Middle Emerald Pools Trails – Moderate
Get off at shuttle stop 5 at Zion Lodge to begin this hike at the trailhead across the road from the lodge. This is a continuation of the Lower Emerald Pools hike, totaling 2.2 miles or 1.5 hours. This add-on includes an unpaved climb to a sandstone ledge that parallels the lower trail, but at a higher level. It connects to the other Emerald Pools trails and the Kayenta Trail.

Kayenta Trail – Moderate
Get off at shuttle stop 6, the Grotto, to begin this hike at the trailhead across the street from the shuttle stop and then across the footbridge. The distance is 2 miles roundtrip, taking about 1.5 hours. This is an unpaved alternate route to the Emerald Pools trails. From the end of the Kayenta Trail, you may continue to the Upper Emerald Pools, adding another mile to the trip. This trail is a sandy and rocky climb to the Upper Emerald Pool at the base of a cliff. Restrooms and water filling stations are available at the Grotto.

Angels Landing via West Rim Trail – Strenuous
Get off at shuttle stop 6, the Grotto, to begin this hike at the trailhead across the street from the shuttle stop and then across the footbridge. This is the most notorious hike within the park, leading to a stunning viewpoint that lives up to the trail’s name. This 5.4 mile-roundtrip hike takes about 4 hours and includes long drop-offs. The last section is a route along a steep, narrow ridge to the summit, which is only 2 feet wide in some spots with a drop off on either side. It is not suitable for young children or anyone fearful of heights, however you may choose to turn back on the West Rim Trail before finishing the last stretch to Angel’s Landing.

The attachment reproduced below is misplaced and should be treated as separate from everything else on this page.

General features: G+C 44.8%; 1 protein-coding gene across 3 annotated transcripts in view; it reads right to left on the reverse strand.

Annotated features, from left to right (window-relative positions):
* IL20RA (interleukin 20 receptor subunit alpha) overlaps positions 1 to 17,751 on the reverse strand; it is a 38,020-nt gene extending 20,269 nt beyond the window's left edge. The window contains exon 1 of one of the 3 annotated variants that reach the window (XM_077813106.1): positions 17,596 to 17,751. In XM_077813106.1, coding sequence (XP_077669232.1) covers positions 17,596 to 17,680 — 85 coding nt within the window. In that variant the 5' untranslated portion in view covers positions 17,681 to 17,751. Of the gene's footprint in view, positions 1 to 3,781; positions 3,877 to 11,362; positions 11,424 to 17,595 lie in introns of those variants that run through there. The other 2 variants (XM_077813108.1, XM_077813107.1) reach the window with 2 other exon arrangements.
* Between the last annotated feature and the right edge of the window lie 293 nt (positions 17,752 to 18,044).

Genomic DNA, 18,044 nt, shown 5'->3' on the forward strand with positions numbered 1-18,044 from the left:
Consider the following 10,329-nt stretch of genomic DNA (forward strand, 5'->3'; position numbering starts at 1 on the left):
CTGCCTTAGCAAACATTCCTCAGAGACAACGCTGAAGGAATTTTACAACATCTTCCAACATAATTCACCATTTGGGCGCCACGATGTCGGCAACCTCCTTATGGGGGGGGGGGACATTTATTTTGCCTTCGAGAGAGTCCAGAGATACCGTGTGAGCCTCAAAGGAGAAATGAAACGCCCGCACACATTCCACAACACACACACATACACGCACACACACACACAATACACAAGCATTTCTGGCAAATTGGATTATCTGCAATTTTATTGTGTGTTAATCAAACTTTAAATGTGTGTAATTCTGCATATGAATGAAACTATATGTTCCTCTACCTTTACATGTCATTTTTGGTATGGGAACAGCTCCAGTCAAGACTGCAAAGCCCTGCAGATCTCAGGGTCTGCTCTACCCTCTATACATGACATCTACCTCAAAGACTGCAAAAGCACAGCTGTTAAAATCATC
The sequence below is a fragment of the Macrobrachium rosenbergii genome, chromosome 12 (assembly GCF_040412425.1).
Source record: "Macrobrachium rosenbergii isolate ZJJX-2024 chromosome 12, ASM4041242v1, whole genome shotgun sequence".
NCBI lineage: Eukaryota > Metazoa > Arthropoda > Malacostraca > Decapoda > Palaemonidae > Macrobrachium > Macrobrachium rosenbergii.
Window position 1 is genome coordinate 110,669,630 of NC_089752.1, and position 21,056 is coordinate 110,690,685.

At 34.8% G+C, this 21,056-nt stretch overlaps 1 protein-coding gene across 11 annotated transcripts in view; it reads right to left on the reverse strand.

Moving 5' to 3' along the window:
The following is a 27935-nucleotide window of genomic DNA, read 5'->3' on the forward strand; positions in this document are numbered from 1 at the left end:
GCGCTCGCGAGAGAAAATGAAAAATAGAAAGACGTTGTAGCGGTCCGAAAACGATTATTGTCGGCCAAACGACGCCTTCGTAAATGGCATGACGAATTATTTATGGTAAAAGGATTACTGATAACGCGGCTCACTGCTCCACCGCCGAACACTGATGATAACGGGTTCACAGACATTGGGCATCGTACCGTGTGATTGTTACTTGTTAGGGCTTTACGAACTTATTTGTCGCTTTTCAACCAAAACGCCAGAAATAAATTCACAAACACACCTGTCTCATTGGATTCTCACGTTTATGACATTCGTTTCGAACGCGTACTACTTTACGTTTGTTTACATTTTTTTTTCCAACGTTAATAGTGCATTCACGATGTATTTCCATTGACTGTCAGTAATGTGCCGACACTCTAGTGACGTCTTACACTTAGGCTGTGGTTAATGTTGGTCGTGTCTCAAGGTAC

The Narrows via Riverside Walk – Strenuous
Get off at shuttle stop 9, Temple of Sinawava, and proceed to the end of the Riverwalk Trail to begin the Narrows. This is the other trail that Zion is famous for, with the name coming from the narrow distance between the canyon walls. This hike can be up to 9.4 miles roundtrip, but you can turn back whenever you please. This route is known as the bottom-up Narrows and does not require a permit. Upstream travel beyond Big Spring or in Orderville Canyon is prohibited. At least 60% of the hike is spent wading, walking, and sometimes swimming in the river. Travel is rough and slippery in cold, fast flowing water and high water levels can prevent access.

If you’re looking to further immerse yourself in nature, rockclimbing, cycling and kayaking are also allowed in the park. Bicycling is permitted on all park roadways and on the Pa’rus Trail. Permits are not required for day climbing, but all watercraft use in the park requires a wilderness permit.
Outside of the park, there are more trails and viewpoints. Drive the Zion-Mt. Carmel Highway for a winding mountain adventure to the Mt. Carmel Tunnel. Finished in 1930, it was one of the greatest engineering feats of modern times, with the construction of a 5,613-foot tunnel through the vertical sandstone cliffs with “windows” cut out to see through to the other side of the canyon. The shuttle does not take you through the tunnel, visitors must drive themselves. Oversize vehicles, such as trailers, must pay a fee to pass through the tunnel, as they require traffic control.
Immediately after exiting the tunnel is the trailhead for another popular hike, Canyon Overlook. Continue driving down Zion-Mt. Carmel Highway for more scenic views and to connect to the East Entrance of Zion, as well as Highway 89 to Bryce Canyon National Park.